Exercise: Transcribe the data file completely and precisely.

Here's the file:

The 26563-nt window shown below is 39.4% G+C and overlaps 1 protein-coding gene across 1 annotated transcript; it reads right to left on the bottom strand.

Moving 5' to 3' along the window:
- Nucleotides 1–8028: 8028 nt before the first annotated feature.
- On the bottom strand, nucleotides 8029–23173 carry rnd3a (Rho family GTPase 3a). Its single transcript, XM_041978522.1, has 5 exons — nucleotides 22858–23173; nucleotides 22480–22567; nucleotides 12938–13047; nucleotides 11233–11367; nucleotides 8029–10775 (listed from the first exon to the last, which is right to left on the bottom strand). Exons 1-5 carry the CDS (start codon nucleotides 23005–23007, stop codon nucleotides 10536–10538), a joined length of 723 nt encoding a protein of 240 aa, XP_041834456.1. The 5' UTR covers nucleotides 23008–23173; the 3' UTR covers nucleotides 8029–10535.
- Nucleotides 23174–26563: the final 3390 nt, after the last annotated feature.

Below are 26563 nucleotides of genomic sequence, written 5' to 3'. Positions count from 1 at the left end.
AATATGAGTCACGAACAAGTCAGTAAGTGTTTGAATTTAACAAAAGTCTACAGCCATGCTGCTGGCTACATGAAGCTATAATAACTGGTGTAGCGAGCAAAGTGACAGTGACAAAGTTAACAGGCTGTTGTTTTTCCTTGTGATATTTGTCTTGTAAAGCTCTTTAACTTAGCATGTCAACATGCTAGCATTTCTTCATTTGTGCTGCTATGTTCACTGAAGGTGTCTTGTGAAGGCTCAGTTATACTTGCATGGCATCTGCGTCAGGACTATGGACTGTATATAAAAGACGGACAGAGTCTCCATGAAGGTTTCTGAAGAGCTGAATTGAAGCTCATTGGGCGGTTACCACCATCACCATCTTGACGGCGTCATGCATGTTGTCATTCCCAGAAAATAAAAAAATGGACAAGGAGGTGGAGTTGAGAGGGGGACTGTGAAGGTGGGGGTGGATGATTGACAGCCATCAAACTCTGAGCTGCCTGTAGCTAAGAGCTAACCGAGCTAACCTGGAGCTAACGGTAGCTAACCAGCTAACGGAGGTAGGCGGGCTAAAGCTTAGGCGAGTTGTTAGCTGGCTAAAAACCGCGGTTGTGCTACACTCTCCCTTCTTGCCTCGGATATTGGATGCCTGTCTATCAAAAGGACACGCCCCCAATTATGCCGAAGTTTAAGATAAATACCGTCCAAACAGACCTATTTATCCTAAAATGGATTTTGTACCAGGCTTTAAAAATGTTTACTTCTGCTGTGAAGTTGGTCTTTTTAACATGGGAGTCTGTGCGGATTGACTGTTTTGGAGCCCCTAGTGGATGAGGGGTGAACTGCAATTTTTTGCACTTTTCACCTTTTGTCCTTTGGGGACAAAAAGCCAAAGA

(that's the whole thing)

The 26563-nt window shown below is 39.4% G+C and overlaps 1 protein-coding gene across 1 annotated transcript; it reads right to left on the bottom strand.

Moving 5' to 3' along the window:
- Nucleotides 1–8028: 8028 nt before the first annotated feature.
- On the bottom strand, nucleotides 8029–23173 carry rnd3a (Rho family GTPase 3a). Its single transcript, XM_041978522.1, has 5 exons — nucleotides 22858–23173; nucleotides 22480–22567; nucleotides 12938–13047; nucleotides 11233–11367; nucleotides 8029–10775 (listed from the first exon to the last, which is right to left on the bottom strand). Exons 1-5 carry the CDS (start codon nucleotides 23005–23007, stop codon nucleotides 10536–10538), a joined length of 723 nt encoding a protein of 240 aa, XP_041834456.1. The 5' UTR covers nucleotides 23008–23173; the 3' UTR covers nucleotides 8029–10535.
- Nucleotides 23174–26563: the final 3390 nt, after the last annotated feature.

Below are 26563 nucleotides of genomic sequence, written 5' to 3'. Positions count from 1 at the left end.
AATATGAGTCACGAACAAGTCAGTAAGTGTTTGAATTTAACAAAAGTCTACAGCCATGCTGCTGGCTACATGAAGCTATAATAACTGGTGTAGCGAGCAAAGTGACAGTGACAAAGTTAACAGGCTGTTGTTTTTCCTTGTGATATTTGTCTTGTAAAGCTCTTTAACTTAGCATGTCAACATGCTAGCATTTCTTCATTTGTGCTGCTATGTTCACTGAAGGTGTCTTGTGAAGGCTCAGTTATACTTGCATGGCATCTGCGTCAGGACTATGGACTGTATATAAAAGACGGACAGAGTCTCCATGAAGGTTTCTGAAGAGCTGAATTGAAGCTCATTGGGCGGTTACCACCATCACCATCTTGACGGCGTCATGCATGTTGTCATTCCCAGAAAATAAAAAAATGGACAAGGAGGTGGAGTTGAGAGGGGGACTGTGAAGGTGGGGGTGGATGATTGACAGCCATCAAACTCTGAGCTGCCTGTAGCTAAGAGCTAACCGAGCTAACCTGGAGCTAACGGTAGCTAACCAGCTAACGGAGGTAGGCGGGCTAAAGCTTAGGCGAGTTGTTAGCTGGCTAAAAACCGCGGTTGTGCTACACTCTCCCTTCTTGCCTCGGATATTGGATGCCTGTCTATCAAAAGGACACGCCCCCAATTATGCCGAAGTTTAAGATAAATACCGTCCAAACAGACCTATTTATCCTAAAATGGATTTTGTACCAGGCTTTAAAAATGTTTACTTCTGCTGTGAAGTTGGTCTTTTTAACATGGGAGTCTGTGCGGATTGACTGTTTTGGAGCCCCTAGTGGATGAGGGGTGAACTGCAATTTTTTGCACTTTTCACCTTTTGTCCTTTGGGGACAAAAAGCCAAAGA